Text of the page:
Servers occupy a place in computing similar to that occupied by minicomputers in the past, which they have largely replaced.
The typical server is a computer system that operates continuously on a network and waits for requests for services from other computers on the network. Many servers are dedicated to this role, but some may also be used simultaneously for other purposes, particularly when the demands placed upon them as servers are modest. For example, in a small office, a large desktop computer may act as both a desktop workstation for one person in the office and as a server for all the other computers in the office.
Servers today are physically similar to most other general-purpose computers, although their hardware configurations may be particularly optimized to fit their server roles, if they are dedicated to that role. Many use hardware identical or nearly identical to that found in standard desktop PCs. However, servers run software that is often very different from that used on desktop computers and workstations.
Servers should not be confused with mainframes, which are very large computers that centralize certain information processing activities in large organizations and may or may not act as servers in addition to their other activities.
Many large organizations have both mainframes and servers, although servers usually are smaller and much more numerous and decentralized than mainframes. Servers frequently host hardware resources that they make available on a controlled and shared basis to client computers, such as printers (print servers) and file systems (file servers).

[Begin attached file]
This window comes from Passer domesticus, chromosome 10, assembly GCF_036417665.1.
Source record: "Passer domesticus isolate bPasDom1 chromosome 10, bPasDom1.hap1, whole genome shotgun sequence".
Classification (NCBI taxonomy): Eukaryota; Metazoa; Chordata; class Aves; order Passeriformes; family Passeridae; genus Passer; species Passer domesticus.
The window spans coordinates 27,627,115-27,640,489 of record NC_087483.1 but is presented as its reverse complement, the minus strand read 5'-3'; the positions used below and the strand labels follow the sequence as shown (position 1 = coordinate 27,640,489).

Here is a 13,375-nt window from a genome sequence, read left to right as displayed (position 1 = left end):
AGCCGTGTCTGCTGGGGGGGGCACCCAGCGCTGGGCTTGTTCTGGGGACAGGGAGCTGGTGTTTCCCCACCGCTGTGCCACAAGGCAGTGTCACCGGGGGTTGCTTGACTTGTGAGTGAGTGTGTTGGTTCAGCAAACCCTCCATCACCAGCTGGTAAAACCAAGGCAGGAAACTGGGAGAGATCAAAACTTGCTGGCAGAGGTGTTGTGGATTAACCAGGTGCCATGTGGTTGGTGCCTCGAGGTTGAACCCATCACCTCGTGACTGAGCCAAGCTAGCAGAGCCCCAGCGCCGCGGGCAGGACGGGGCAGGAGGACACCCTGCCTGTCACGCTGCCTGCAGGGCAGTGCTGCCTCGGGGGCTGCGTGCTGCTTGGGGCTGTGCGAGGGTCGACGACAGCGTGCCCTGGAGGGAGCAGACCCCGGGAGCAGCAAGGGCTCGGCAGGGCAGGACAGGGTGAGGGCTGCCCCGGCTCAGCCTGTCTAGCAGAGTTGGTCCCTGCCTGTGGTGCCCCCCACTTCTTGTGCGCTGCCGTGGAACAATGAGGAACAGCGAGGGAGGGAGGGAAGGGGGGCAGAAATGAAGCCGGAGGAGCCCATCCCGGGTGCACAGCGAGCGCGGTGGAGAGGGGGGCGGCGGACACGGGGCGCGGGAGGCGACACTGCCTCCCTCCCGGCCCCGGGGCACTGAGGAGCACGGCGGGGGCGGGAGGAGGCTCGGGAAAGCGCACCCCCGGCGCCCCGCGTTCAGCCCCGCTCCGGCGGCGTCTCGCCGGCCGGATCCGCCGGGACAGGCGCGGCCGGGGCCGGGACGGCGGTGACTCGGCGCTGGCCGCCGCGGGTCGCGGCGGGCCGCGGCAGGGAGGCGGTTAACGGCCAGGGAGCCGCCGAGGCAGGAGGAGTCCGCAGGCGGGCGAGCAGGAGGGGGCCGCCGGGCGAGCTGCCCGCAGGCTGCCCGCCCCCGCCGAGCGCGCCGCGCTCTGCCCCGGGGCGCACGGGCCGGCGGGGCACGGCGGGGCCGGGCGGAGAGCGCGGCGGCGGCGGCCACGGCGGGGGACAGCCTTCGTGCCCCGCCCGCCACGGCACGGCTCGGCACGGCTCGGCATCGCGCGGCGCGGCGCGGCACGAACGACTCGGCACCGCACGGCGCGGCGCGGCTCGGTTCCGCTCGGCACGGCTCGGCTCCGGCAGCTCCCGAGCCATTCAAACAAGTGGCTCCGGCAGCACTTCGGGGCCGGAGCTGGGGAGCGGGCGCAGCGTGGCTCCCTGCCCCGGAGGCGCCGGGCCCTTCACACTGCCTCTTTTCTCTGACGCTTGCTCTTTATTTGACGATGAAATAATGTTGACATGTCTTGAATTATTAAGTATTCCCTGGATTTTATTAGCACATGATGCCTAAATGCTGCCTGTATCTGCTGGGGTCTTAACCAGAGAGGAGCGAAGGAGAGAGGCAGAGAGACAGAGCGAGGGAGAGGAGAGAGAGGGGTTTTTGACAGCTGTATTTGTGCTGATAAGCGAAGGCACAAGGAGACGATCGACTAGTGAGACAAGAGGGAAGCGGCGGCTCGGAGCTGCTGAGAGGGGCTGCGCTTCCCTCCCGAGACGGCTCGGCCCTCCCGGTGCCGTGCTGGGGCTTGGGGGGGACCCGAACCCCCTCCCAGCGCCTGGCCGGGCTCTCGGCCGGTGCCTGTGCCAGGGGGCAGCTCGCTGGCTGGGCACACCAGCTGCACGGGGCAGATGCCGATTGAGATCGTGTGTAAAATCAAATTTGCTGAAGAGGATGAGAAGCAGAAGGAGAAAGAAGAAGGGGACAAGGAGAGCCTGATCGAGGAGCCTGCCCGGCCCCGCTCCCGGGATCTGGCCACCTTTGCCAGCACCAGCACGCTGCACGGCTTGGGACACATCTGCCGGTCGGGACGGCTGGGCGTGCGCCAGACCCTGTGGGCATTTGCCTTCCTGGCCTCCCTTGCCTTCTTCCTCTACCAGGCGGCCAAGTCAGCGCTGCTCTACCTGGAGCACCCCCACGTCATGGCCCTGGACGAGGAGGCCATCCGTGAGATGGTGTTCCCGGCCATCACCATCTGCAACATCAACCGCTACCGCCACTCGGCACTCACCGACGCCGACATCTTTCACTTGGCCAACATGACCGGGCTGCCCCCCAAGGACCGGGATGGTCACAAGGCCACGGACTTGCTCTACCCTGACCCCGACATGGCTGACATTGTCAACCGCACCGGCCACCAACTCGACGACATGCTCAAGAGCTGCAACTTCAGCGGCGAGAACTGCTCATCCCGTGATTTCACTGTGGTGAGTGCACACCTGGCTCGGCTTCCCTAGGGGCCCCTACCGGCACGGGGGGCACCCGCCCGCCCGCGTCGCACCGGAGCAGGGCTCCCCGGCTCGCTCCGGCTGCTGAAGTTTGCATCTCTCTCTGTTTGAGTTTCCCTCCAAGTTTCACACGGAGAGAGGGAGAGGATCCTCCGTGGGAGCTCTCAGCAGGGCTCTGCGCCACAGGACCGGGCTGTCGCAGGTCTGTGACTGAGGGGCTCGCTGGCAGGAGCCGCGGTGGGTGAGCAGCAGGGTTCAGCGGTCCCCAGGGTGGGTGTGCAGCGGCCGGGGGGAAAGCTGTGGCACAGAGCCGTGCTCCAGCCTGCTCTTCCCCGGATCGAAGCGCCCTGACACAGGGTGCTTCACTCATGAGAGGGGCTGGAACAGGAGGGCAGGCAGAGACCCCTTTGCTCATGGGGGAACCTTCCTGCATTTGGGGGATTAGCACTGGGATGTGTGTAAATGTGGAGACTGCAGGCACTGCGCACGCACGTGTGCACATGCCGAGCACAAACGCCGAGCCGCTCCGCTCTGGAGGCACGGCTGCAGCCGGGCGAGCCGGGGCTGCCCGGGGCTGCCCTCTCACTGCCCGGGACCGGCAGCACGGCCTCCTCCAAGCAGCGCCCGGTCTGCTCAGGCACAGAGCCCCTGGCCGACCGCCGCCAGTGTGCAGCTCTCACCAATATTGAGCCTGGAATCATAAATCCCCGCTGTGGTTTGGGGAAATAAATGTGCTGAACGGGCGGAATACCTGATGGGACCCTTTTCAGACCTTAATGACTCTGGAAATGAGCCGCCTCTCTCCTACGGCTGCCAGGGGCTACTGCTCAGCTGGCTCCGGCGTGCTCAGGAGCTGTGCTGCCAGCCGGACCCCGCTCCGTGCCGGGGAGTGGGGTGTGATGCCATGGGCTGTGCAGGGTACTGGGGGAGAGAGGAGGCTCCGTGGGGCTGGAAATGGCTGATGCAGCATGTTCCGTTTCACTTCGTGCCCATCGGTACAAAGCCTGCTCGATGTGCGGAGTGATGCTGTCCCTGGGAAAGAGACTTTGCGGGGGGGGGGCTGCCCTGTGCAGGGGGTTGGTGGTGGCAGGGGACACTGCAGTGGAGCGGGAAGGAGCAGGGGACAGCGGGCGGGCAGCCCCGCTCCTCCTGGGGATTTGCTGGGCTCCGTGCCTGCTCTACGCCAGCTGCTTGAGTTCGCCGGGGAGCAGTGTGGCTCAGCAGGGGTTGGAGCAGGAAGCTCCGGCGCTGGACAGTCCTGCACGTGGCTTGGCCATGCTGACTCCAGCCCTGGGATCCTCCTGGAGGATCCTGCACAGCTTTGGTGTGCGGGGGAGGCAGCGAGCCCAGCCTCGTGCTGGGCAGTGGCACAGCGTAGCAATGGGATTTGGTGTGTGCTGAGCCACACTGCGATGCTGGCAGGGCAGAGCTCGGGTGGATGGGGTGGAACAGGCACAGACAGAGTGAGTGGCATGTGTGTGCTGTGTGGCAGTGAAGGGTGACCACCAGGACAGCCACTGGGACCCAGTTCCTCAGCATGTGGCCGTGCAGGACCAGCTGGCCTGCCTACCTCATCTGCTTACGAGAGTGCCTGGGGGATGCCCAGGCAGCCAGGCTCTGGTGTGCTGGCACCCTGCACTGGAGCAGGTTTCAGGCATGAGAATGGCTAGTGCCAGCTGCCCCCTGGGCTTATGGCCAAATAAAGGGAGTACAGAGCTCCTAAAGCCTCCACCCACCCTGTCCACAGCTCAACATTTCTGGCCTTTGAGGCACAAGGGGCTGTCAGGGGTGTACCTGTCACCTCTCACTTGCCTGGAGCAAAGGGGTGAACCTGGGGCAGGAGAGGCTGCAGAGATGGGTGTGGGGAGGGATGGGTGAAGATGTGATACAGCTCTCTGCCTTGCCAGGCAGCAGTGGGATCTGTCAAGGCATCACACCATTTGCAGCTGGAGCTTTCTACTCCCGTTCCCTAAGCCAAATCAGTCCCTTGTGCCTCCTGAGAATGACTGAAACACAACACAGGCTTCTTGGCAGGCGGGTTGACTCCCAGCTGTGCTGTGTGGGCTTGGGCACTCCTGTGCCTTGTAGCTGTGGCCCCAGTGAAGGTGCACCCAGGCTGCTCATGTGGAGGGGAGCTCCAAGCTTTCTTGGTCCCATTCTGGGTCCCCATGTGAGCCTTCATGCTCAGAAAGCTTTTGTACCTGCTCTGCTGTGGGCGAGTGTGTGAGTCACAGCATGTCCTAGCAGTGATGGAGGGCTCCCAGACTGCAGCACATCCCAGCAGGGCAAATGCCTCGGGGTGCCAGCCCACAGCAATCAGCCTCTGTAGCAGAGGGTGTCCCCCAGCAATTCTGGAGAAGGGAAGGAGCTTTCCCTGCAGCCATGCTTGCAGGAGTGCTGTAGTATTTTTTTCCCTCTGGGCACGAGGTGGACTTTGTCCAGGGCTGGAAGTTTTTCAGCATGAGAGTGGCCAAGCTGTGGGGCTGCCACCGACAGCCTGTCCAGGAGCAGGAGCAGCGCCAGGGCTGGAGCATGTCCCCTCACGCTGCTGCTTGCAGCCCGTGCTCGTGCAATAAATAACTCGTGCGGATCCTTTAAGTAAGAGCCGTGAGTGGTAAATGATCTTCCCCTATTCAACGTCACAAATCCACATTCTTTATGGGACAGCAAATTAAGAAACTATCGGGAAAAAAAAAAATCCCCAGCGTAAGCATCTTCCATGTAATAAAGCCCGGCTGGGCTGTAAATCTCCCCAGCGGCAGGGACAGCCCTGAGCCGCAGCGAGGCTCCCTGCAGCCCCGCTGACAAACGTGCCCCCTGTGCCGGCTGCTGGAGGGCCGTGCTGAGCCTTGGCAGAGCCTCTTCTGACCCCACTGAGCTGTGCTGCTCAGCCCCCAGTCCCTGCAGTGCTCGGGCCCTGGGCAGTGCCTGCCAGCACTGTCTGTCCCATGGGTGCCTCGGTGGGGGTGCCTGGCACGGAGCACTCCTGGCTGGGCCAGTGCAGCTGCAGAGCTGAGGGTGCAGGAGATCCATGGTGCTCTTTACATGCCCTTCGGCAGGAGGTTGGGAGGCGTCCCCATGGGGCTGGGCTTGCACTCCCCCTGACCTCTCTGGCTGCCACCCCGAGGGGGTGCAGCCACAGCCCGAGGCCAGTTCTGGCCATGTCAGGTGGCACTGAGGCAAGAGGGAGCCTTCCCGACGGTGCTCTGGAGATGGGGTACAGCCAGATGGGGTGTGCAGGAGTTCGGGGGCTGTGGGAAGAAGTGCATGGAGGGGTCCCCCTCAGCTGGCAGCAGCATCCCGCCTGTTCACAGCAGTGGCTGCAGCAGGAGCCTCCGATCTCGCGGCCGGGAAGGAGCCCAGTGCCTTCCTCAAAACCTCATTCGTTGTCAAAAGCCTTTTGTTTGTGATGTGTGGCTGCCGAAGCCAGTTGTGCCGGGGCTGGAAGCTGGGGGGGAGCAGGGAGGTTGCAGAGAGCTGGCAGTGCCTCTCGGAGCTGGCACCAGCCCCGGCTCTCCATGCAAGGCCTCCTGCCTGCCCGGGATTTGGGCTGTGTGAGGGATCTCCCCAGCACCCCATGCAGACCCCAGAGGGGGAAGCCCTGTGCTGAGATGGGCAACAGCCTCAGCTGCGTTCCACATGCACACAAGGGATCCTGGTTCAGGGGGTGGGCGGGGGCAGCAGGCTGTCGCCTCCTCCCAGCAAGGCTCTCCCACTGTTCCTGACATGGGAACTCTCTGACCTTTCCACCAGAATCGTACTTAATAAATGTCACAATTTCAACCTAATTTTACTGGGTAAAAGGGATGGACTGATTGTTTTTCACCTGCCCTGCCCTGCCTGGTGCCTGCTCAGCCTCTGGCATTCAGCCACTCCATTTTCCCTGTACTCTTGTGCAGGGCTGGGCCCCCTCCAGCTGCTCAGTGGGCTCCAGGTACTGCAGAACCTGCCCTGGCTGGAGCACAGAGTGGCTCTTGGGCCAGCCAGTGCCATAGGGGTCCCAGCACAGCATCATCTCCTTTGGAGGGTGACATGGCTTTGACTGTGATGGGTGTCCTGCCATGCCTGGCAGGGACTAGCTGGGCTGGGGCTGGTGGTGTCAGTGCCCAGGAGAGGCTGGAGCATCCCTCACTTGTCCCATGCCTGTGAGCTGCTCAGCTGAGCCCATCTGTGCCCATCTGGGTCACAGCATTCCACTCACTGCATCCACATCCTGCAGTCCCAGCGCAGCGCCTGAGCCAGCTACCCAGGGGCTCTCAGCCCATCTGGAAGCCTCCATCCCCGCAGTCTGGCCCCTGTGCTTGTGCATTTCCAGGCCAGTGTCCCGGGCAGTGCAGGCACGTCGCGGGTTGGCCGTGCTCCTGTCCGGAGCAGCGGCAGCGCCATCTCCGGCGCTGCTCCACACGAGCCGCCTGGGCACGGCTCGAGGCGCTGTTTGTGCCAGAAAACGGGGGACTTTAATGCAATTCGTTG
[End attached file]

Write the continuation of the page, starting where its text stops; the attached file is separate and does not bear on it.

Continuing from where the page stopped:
This sharing permits better access control (and thus better security) and can reduce costs by reducing duplication of hardware. Almost the entire structure of the Internet is based upon a client-server model.
Many millions of servers are connected to the Internet and run continuously throughout the world. Among the many services provided by Internet servers are: the Web; the Domain Name System; electronic mail; file transfer; instant messaging; streaming audio and video, online gaming, p2p networking and countless others. Virtually every action taken by an ordinary Internet user requires one or more interactions with one or more servers.